Technical Comments

Response to Comment on "Cell Type Regulates Selective Segregation of Mouse Chromosome 7 DNA Strands in Mitosis"

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Science  25 Aug 2006:
Vol. 313, Issue 5790, pp. 1045
DOI: 10.1126/science.1128552


To explain how all chromosome recombinants can become homozygous for a marker located distal to the crossover point, we proposed that mitotic recombination must be restricted to two specific chromatids and that the selective chromatid segregation process follows recombination. We refute Haber's contention that our results can be explained by the conventional X-segregation process if recombination of all possible combinations of chromatids is considered.

Haber (1) reiterates the explanation of Beumer et al. (2) in the Drosophila system and of Liu et al. (3) for how Cre/loxP-induced chromosome 7 mitotic recombinants always become homozygous by the standard X-segregation process occurring in mouse embryonic stem (ES) cells. The X segregation is so defined whenever recombined chromatids segregate away from each other to opposite poles of the mitotic spindle, resulting in homozygosis of both daughter cells. Accordingly, crossover in any pair of nonsister chromatids would produce homozygous recombinants. This explanation (1) is suggested to challenge our model, which purportedly considered recombination of only two, and not all possible, combinations of nonsister chromatids (4, 5). We disagree with all of Haber's points.

The descriptive terms X and Z segregation were originally coined to describe homozygous and heterozygous recombinants, respectively. These terms describe only the segregation outcome and are not meant to include the mechanism of how recombined chromatids preferentially segregate to one pole or the other. In general, both X and Z types of recombinants are found in a culture, so there is no compelling reason to question their origin. Unexpectedly, however, in mouse ES (3) and endoderm cells, all recombinants show only the X pattern, and only the Z pattern is found in neuroectoderm cells (5). In this context, Beumer et al. (2) previously hypothesized that sister chromatid cohesion may promote X segregation in Drosophila. Even if this explanation holds for the Drosophila system, in which homologs remain paired, such a mechanism is not likely to operate in the mouse system, in which extensive chromosome pairing has not been observed. However, the issue remains unresolved, and alternative explanations should be considered.

Haber comments that if recombination occurs in all combinations of nonsister chromatids as is normally expected, and that if recombined chromatids segregate by X segregation, that there will be no biased segregation of the “older” “Watson” versus older “Crick” strand–containing chromatids. He suggests that, because we did not consider the possibility of all chromatids recombining, our model is invalid. In fact, we had logically considered recombination involving all combinations of chromatids as explained in the legend to figure 1 in (5). However, to achieve only X segregation or only Z segregation, our hypothesis deliberately stipulated that recombination must occur in two specific chromatids only. As cells have the capability to segregate nonrandomly, chromatids must be distinct from each other. We hypothesize that they are distinguished inherently on the basis of the older (Watson) versus newer (Crick) DNA strands that they inherit. Several results presented in our paper (5) and in the Liu et al. (3) study are consistent with our hypothesis, and we therefore concluded that the pattern is chromosome-specific and changes with cell type.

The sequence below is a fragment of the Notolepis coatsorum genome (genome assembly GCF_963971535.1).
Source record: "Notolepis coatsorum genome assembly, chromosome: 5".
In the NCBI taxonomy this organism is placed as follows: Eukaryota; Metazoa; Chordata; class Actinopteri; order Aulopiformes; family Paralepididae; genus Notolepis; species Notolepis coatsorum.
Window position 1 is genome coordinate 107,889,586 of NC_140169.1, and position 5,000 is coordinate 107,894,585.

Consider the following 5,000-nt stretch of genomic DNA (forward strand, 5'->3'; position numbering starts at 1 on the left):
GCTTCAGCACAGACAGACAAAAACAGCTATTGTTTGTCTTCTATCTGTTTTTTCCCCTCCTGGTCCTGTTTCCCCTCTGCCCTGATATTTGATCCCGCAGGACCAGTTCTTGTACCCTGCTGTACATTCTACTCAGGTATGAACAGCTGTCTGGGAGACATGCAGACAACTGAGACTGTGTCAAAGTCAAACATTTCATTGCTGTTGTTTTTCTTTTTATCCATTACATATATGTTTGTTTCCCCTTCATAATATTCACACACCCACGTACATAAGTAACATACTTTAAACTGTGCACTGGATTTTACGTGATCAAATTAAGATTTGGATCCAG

Haber points out that there is no precedent to support the idea that Cre-recombinase favors recombination of one chromatid over the other. We are not aware of any study designed to test this hypothesis; also, new ideas, by definition, do not have precedence. Moreover, we have proposed that, rather than being a property of the recombination system itself, restricted chromatid recombination is a manifestation of the selective strand-segregation mechanism operating in cells where recombination does not normally occur. Furthermore, preferential strand segregation was originally conceived as a theoretical mechanism for nonrandom segregation of sister chromatids in general mitosis (6). The recombination system provides a specific test of the model, and the X-segregation result provides supportive evidence for it.

Given the potential importance of the homozygous result for cellular biology, it is premature to think that the reason for preferential X segregation is already understood. Meanwhile, how can we distinguish the conventional X-segregation explanation (1) from that of our model? If it can be shown experimentally that all chromatids recombine equally well, our model will be invalidated. If it can be shown that heterozygous (Z type) recombinants we found in lineages other than ES and endoderm type (5) result from G2-phase recombination, in which recombined chromatids must cosegregate to the same pole/cell, then the conventional X-segregation explanation would be invalidated. Because ours is the newest hypothesis that attempts to explain the remarkable result of biased chromatid segregation, it should be further analyzed. Such studies should be extended to other chromosomes and to other organisms, using other approaches, not only to define the mechanisms of the selective-versus random-chromatid segregation phenomenon but also to further scrutinize the validity and generality of our model.

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